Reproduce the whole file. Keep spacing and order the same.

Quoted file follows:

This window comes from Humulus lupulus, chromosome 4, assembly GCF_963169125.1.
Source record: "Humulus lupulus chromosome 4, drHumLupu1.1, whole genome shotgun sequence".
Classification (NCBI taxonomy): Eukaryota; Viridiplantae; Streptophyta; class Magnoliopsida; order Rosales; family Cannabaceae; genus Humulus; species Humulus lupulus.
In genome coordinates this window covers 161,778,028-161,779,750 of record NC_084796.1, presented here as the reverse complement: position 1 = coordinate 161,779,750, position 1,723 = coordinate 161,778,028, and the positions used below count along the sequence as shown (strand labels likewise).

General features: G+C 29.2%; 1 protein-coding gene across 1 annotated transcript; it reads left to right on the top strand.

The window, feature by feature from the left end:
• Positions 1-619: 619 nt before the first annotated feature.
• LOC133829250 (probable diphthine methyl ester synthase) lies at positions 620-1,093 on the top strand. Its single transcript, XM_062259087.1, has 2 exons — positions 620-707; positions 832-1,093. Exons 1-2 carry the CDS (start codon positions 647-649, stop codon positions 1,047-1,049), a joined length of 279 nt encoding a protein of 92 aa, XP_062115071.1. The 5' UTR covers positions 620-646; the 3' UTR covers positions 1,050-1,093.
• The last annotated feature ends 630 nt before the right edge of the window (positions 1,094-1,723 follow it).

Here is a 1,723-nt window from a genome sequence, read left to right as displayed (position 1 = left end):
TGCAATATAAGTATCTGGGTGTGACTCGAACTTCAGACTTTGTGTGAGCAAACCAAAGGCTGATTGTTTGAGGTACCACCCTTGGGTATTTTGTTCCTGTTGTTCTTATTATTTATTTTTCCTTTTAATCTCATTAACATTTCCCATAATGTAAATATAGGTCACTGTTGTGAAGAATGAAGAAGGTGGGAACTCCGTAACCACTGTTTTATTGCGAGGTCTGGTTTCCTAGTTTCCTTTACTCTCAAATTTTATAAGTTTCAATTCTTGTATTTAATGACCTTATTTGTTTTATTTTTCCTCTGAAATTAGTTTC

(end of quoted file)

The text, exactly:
This window comes from Humulus lupulus, chromosome 4, assembly GCF_963169125.1.
Source record: "Humulus lupulus chromosome 4, drHumLupu1.1, whole genome shotgun sequence".
Classification (NCBI taxonomy): Eukaryota; Viridiplantae; Streptophyta; class Magnoliopsida; order Rosales; family Cannabaceae; genus Humulus; species Humulus lupulus.
In genome coordinates this window covers 161,778,028-161,779,750 of record NC_084796.1, presented here as the reverse complement: position 1 = coordinate 161,779,750, position 1,723 = coordinate 161,778,028, and the positions used below count along the sequence as shown (strand labels likewise).

General features: G+C 29.2%; 1 protein-coding gene across 1 annotated transcript; it reads left to right on the top strand.

The window, feature by feature from the left end:
• Positions 1-619: 619 nt before the first annotated feature.
• LOC133829250 (probable diphthine methyl ester synthase) lies at positions 620-1,093 on the top strand. Its single transcript, XM_062259087.1, has 2 exons — positions 620-707; positions 832-1,093. Exons 1-2 carry the CDS (start codon positions 647-649, stop codon positions 1,047-1,049), a joined length of 279 nt encoding a protein of 92 aa, XP_062115071.1. The 5' UTR covers positions 620-646; the 3' UTR covers positions 1,050-1,093.
• The last annotated feature ends 630 nt before the right edge of the window (positions 1,094-1,723 follow it).

Here is a 1,723-nt window from a genome sequence, read left to right as displayed (position 1 = left end):
TGCAATATAAGTATCTGGGTGTGACTCGAACTTCAGACTTTGTGTGAGCAAACCAAAGGCTGATTGTTTGAGGTACCACCCTTGGGTATTTTGTTCCTGTTGTTCTTATTATTTATTTTTCCTTTTAATCTCATTAACATTTCCCATAATGTAAATATAGGTCACTGTTGTGAAGAATGAAGAAGGTGGGAACTCCGTAACCACTGTTTTATTGCGAGGTCTGGTTTCCTAGTTTCCTTTACTCTCAAATTTTATAAGTTTCAATTCTTGTATTTAATGACCTTATTTGTTTTATTTTTCCTCTGAAATTAGTTTC